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[−215G>A; IVS3+2T>C] mutation in the SPINK1 gene causes exon 3 skipping and loss of the trypsin binding site
  1. K Kume*,
  2. A Masamune*,
  3. K Kikuta,
  4. T Shimosegawa
  1. Division of Gastroenterology, Tohoku University Graduate School of Medicine, Sendai, Japan
  1. Correspondence to:
    Dr A Masamune
    Division of Gastroenterology, Tohoku University Graduate School of Medicine, 1-1 Seiryo-machi, Aoba-ku, Sendai 980-8574 Japan; amasamune{at}int3.med.tohoku.ac.jp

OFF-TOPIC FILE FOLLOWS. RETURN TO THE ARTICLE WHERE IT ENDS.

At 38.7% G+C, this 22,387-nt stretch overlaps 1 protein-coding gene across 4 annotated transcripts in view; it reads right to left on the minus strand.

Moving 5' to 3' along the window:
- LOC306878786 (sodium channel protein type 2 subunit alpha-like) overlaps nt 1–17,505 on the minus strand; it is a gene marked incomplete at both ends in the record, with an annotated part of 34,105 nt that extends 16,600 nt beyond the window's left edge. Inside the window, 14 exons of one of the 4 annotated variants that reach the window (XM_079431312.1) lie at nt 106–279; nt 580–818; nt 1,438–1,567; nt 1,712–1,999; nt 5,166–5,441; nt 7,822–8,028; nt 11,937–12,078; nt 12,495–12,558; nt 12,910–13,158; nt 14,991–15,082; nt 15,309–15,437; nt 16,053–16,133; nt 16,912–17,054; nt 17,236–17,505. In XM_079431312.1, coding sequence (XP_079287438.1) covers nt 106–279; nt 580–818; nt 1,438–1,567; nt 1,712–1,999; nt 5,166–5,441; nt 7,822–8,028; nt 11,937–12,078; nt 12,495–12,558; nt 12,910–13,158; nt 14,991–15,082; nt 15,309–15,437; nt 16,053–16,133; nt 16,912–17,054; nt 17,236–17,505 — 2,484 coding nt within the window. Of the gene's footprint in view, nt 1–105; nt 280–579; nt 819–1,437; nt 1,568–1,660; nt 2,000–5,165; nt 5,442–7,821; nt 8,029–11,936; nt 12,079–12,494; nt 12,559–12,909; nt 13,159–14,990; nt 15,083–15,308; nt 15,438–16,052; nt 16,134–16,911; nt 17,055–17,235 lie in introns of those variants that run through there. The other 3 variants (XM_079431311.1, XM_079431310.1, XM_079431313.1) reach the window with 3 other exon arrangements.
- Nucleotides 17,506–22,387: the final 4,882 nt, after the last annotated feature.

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Previous studies have shown an association between chronic pancreatitis (CP) and mutations, especially the N34S mutation, in the serine protease inhibitor Kazal type 1 (SPINK1) gene.1,2 The human SPINK1 gene is approximately 7.5 kb long and consists of four exons.3 The gene product consists of 79 amino acids, including a 23 amino acid signal peptide. In exon 3, SPINK1 possesses a reactive site that serves as a specific target substrate for trypsin.4 It has been suggested that SPINK1 mutations might result in altered interaction between SPINK1 and trypsin, thus affecting the protease/antiprotease balance within the pancreas.1,2 But the underlying molecular mechanisms remain unclear. Splicing defects are estimated to account for approximately 10–15% of disease causing mutations in humans.5 Changes in the splicing patterns and in levels of normal transcripts lead to phenotypic differences. The prevalence of splicing mutations …

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